Eames ® Desk Unit

Eames ® Desk Unit

Phone: 616-940-9911

Designed by Charles and Ray Eames for Herman Miller®, 1950

Historic Storage: Described as "working art" after being exhibited at the Detroit Institute of Arts in 1949, the Eames Desk Unit by Charles and Ray Eames truly is a masterpiece. Choose from neutral or Mondrian-inspired finishes, and various drawer configurations.

Fits the need: Eames Desk Unit desks can have the drawer on the right or left side OR choose open storage without a drawer.

Strong and durable: The EDU features a birch finish on tops and file fronts. Painted hardwood board on case sides and back panels.

Easy on floors: Feet have nylon glides.

Herman Miller® Authorized Retailer
Eames Desk Unit
Dimensions: 60"w x 28"d x 29"h
Finish: Brights or Neutrals
Design Story
The Eames Desk Unit is emblematic of the grace and whimsy Charles and Ray Eames used in designing home furnishing solutions.

A result of work they had done for a 1949 exhibition at the Detroit Institute of Arts, the Eames Desk Unit reveals the "machine aesthetic" and Japanese influences important to the Eameses at the time. Long before "modularity" and "high tech" entered the language, Charles and Ray combined standardized parts in many ways to create practical furnishings that suit a variety of uses at home and the office.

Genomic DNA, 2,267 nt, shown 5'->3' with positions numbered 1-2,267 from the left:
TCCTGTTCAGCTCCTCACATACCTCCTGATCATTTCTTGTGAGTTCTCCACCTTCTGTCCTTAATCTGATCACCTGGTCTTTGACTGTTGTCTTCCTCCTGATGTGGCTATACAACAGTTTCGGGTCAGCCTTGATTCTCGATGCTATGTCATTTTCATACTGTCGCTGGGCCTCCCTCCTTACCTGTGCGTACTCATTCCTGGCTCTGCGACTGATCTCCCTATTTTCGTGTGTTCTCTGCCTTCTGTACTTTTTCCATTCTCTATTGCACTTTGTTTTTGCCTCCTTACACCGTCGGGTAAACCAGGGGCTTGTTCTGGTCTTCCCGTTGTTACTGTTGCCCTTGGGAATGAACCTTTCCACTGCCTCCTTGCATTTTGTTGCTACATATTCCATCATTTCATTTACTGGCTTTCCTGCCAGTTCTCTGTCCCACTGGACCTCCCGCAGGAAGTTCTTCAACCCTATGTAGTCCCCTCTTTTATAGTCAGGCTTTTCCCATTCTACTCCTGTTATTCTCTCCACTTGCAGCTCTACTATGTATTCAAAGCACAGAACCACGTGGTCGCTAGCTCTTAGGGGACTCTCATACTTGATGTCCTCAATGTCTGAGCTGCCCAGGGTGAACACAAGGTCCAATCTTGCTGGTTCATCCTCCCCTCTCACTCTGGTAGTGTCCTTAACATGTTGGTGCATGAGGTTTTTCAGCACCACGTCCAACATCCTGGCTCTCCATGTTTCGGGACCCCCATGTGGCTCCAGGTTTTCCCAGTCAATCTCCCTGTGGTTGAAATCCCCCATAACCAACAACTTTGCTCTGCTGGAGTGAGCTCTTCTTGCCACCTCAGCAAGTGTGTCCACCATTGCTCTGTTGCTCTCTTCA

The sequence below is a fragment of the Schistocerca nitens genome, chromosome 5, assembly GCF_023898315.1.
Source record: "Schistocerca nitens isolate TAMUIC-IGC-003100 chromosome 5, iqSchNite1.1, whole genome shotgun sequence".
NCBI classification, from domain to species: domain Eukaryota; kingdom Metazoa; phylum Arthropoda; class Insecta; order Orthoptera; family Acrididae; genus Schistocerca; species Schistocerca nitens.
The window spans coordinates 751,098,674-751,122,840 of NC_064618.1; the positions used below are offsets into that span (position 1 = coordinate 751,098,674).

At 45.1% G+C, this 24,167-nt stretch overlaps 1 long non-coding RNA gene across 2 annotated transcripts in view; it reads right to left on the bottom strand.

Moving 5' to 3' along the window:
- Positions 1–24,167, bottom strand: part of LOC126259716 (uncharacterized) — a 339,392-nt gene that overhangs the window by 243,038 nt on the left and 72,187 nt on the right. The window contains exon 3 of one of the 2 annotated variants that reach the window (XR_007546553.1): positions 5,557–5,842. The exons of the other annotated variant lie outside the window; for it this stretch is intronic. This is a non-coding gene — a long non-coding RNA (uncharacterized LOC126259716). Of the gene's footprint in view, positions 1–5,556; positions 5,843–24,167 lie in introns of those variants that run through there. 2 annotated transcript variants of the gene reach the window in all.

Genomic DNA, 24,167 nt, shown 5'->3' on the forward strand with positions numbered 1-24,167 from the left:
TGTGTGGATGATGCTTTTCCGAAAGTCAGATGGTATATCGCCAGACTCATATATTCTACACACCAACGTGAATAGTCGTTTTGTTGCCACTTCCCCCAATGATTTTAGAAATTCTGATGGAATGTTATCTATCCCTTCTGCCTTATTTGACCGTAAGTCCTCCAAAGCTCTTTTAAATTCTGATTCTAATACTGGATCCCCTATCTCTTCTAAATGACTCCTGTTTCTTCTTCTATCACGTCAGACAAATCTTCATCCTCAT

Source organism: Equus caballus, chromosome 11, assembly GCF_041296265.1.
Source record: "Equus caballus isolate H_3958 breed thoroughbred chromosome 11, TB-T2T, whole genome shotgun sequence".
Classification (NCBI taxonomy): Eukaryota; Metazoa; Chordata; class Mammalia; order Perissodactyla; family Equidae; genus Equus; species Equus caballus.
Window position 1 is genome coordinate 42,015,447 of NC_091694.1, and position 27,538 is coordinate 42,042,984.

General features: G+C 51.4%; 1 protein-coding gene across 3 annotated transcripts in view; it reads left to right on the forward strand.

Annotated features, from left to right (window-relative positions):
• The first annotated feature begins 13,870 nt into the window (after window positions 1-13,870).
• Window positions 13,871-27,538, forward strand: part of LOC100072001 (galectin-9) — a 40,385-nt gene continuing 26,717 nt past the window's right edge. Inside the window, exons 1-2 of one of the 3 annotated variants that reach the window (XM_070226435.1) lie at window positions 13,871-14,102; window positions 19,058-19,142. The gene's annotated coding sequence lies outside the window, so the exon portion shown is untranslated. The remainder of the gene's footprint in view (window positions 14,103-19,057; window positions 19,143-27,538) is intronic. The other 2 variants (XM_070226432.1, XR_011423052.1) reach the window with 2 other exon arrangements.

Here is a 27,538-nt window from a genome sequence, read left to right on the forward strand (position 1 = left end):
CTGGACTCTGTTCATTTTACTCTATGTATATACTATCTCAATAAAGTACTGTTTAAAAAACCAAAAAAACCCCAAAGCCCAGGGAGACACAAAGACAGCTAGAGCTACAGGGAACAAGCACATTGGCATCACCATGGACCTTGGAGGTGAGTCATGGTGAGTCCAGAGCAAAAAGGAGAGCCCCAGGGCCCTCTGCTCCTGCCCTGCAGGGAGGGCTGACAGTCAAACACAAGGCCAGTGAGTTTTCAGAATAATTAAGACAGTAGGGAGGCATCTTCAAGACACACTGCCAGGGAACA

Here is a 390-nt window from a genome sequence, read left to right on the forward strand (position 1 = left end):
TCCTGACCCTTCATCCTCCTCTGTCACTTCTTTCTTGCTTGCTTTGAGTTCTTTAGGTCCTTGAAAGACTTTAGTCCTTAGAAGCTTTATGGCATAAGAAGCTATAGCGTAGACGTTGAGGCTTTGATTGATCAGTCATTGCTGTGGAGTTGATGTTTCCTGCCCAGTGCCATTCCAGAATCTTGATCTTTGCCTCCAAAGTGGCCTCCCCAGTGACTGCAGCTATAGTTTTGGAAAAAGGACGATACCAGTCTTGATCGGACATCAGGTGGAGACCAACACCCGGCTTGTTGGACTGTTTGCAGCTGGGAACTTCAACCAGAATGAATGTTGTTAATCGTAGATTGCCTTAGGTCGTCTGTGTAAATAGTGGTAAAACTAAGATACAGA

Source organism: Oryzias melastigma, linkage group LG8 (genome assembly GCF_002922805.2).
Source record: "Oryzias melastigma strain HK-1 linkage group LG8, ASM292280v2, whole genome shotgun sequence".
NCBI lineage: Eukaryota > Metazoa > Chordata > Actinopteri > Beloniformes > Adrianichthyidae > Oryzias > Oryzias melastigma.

The zinc-coated wire cross-supports used in the Eames Desk Unit echo other classic Eames designs, including their wire chairs, wire-base tables, and molded plywood chairs.
Herman Miller® is a pioneer in the furniture industry, an innovator whose human-centered, problem-solving approach to design introduced new ways of living and working for over 100 years. Environmentally-friendly design, lean manufacturing, ergonomics, the open office, even American modernism itself: Herman Miller and their designers—Gilbert Rohde, George Nelson, Charles and Ray Eames, Bill Stumpf, Yves Béhar, and many more—have had a hand in shaping it all. And as Herman Miller continues to live out our commitment to authentic design as a method of change, they are shaping the new kinds of spaces where people will live and work for years to come.